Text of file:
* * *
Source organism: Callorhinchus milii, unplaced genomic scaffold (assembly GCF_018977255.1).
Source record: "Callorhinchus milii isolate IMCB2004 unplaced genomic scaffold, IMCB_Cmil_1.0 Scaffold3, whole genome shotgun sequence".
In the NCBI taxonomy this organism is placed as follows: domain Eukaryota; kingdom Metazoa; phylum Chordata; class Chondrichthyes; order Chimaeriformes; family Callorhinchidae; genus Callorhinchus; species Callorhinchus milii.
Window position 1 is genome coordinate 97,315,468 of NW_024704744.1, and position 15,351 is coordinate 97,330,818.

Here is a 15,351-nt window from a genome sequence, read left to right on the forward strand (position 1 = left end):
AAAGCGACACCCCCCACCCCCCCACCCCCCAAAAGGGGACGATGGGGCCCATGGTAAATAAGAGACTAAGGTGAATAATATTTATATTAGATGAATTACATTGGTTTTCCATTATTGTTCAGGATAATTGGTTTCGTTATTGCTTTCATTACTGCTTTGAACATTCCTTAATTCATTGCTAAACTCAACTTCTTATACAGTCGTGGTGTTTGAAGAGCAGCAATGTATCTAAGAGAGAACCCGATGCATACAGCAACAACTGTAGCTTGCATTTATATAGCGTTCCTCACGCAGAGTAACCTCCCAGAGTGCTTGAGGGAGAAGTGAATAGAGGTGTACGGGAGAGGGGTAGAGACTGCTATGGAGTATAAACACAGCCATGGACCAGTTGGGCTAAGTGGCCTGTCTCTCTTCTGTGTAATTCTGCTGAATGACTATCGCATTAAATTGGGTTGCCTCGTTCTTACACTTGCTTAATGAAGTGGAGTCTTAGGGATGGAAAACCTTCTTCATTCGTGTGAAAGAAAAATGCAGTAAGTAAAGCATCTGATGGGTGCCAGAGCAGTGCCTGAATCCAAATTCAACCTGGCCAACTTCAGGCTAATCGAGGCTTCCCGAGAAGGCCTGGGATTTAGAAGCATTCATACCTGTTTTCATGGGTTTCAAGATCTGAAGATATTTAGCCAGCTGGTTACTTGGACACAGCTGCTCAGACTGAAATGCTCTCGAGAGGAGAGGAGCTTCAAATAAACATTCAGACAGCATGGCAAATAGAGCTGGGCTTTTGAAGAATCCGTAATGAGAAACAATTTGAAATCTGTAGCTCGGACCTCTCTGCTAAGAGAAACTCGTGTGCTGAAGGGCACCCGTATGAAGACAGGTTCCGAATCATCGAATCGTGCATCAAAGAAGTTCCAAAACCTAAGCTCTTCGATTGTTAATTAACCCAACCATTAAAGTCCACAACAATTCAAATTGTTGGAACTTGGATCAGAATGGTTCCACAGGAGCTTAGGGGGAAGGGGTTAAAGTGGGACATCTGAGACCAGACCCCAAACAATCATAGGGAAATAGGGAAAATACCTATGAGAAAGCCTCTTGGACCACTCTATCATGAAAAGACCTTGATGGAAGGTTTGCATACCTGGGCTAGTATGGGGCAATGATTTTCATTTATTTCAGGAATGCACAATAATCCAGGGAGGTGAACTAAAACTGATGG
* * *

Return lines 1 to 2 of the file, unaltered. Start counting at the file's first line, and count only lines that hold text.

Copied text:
Source organism: Callorhinchus milii, unplaced genomic scaffold (assembly GCF_018977255.1).
Source record: "Callorhinchus milii isolate IMCB2004 unplaced genomic scaffold, IMCB_Cmil_1.0 Scaffold3, whole genome shotgun sequence".